As excited as I was about the exterior of the Sibirsky, I couldn’t help but feel a little let down with the interior. There was some fabric fraying around a few messy cuts, and in some areas the stitching seems a bit tacky. The inner pockets also need additional stitching support to keep them from flopping around. The thermal layer is pretty basic and attaches to the shell with buttons. It’s not one of those base layers you could wear standalone, and it doesn’t zip closed, although you can wear the waterproof layer separately and it even comes with pockets and a hood. Cold weather riders will need an additional warm base layer for anything under 30°F. The armor in the Sibirsky is nothing to rave about either, and feels quite rubbery, although it is CE Level 1-rated. I’d recommend swapping it for Forcefield Body Armor to make the jacket truly comfortable for off-road riding.
However, these minor flaws are easily overshadowed by the versatile performance of the Sibirsky. The fit is on par with most European manufacturers. If you intend to wear thick base layers with this jacket, order a size up. Otherwise, expect it to fit like a well-tailored suit. The cuffs are a bit on the narrow side so I’d recommend short gloves in the summer and over-the-jacket gauntlets in the winter. (Speaking of gloves, Giorgos gave ADVMoto some insight on a new glove design for 2018. While we can’t release the details just yet, we can tell you that it’ll have the same versatility as the Sibirsky jacket.)
I’ve tested the jacket through varying temperatures—as high as 90°F and as low as 40°F—over the last couple of months. As long as the weather is fairly consistent, using the Sibirsky day to day is comfortable. Despite the rough interior quality, everything has held up. Of all the jackets I own, this is one of the few that feels airy enough for brisk trail riding and is the least restricting. Even with the waterproof layer removed, the jacket did an adequate job of keeping me dry in light drizzle. Store the rain liner in the rabbit pouch when not in use – you’ll need it for moderate to heavy rain. If you’re riding in situations where the weather jumps back and forth from cold to hot, installing and removing the 360° lower shell can get tedious, compared to other jackets with simple zip-open vents, but the trade-off for max ventilation is unparalleled. I reserve removing the lower shell for only the hottest conditions, since doing so also removes most of your pockets. In “max vent mode”, the Sibirsky feels like a completely different jacket and during the summer it was my prime choice.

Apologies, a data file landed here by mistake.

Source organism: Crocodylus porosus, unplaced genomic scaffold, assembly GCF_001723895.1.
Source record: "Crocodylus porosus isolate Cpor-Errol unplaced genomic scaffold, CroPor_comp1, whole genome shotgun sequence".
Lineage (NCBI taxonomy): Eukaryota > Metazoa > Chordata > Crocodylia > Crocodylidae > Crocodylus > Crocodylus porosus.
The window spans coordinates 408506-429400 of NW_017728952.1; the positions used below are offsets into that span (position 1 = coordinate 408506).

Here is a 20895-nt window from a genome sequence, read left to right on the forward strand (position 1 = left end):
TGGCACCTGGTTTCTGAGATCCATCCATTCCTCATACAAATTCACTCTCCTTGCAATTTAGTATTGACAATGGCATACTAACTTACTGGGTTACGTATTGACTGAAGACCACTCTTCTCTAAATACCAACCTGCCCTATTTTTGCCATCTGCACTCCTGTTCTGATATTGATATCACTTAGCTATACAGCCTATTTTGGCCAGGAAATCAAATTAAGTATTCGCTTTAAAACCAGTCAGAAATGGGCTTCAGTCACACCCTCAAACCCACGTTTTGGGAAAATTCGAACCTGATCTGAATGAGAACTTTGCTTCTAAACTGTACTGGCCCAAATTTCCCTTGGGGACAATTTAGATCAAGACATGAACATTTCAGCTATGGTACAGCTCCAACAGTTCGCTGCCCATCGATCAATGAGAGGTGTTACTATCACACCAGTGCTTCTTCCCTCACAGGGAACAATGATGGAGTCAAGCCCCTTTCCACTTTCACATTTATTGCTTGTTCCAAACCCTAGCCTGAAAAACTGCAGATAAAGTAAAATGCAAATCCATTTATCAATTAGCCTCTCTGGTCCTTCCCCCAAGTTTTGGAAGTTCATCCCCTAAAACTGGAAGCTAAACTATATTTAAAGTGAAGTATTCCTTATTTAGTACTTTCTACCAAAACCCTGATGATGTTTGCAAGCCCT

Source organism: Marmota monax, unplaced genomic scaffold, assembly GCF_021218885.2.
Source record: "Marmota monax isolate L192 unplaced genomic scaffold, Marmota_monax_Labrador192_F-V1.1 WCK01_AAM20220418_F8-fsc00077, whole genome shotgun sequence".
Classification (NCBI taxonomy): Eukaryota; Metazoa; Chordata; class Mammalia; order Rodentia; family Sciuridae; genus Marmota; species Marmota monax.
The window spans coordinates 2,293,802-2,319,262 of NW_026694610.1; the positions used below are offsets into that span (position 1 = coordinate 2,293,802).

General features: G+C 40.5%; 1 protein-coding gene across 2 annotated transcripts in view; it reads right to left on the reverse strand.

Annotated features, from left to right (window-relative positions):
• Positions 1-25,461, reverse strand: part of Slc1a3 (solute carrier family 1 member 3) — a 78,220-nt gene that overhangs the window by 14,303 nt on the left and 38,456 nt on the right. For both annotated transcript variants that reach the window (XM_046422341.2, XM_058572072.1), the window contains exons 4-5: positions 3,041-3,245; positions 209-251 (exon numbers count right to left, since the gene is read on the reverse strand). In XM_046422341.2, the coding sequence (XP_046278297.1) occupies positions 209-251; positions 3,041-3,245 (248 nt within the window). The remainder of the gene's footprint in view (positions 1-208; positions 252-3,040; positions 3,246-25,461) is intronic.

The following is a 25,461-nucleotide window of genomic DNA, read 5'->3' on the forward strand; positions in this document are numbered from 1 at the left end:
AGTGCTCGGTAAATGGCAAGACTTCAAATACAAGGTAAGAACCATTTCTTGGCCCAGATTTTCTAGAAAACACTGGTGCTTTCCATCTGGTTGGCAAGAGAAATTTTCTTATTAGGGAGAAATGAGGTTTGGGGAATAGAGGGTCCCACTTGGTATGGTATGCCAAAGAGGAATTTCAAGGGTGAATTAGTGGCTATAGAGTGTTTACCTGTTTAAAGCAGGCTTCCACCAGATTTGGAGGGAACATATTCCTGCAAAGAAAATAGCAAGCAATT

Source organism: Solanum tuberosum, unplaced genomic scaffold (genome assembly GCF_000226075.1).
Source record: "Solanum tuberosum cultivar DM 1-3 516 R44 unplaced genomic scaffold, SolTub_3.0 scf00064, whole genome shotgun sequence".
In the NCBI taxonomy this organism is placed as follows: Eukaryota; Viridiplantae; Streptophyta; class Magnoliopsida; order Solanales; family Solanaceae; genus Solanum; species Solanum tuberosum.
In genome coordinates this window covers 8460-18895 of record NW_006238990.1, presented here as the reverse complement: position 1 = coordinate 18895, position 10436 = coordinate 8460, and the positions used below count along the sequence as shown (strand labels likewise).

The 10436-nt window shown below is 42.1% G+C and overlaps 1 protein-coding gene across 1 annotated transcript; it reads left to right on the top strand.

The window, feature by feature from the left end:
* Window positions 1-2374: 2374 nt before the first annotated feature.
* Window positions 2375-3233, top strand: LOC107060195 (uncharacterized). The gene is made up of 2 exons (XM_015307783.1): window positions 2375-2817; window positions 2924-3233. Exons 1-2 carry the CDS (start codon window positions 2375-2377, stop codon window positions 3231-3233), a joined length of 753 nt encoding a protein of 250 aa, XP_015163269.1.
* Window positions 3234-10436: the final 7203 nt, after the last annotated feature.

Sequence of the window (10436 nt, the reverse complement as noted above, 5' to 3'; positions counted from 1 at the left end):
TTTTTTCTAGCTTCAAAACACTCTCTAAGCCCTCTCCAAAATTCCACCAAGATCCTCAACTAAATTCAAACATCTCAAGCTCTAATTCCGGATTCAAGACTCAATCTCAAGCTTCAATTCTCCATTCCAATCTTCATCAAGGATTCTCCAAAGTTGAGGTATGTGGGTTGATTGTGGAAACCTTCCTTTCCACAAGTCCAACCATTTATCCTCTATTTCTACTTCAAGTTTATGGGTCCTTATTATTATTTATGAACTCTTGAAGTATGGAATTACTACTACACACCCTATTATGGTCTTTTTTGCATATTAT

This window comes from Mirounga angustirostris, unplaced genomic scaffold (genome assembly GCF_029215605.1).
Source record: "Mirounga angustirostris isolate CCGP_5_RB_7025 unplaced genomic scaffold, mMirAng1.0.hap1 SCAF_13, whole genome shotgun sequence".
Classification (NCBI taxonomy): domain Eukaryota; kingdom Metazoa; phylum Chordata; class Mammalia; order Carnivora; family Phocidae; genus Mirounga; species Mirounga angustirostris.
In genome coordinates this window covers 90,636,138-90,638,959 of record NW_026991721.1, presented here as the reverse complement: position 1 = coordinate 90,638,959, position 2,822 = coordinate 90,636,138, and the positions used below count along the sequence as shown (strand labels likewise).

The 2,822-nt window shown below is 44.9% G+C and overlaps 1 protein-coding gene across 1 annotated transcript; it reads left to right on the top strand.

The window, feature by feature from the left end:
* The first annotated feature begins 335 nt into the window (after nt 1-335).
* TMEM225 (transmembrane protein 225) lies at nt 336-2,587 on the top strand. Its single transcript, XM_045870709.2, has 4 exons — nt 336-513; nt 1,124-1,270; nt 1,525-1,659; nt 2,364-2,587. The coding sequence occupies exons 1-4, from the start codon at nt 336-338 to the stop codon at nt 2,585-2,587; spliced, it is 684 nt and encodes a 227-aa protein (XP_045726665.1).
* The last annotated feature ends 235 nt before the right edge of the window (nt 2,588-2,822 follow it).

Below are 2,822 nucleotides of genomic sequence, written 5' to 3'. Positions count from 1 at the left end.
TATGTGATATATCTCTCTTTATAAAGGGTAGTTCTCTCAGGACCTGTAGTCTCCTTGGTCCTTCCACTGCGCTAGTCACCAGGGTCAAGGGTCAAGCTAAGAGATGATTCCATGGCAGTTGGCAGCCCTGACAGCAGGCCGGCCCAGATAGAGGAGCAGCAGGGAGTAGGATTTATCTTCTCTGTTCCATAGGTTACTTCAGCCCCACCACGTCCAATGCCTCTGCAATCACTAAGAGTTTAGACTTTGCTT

SIIMA offers innovative features, slick styling, and excellent value, especially at its price point. To sweeten the deal, SIIMA is offering a promotion for ADVMoto readers. If you purchase the Sibirsky jacket and pants combo, use coupon code “ADVMoto17” at check-out to save 20% off your jacket (the promotion is available for the first 20 customers). We’ll continue to test the jacket throughout the winter, but we’re impressed so far and hope to see more SIIMA products make it to U.S. shores in the near future. MSRP: €289.99 SIIMAJackets.com
|▲ Beautiful exterior styling||▼ Only one color available|
|▲ Highly versatile for all weather riding||▼ Subpar interior quality|
|▲ Innovative Features|
|▲ Most ventilated ADV jacket we've tested|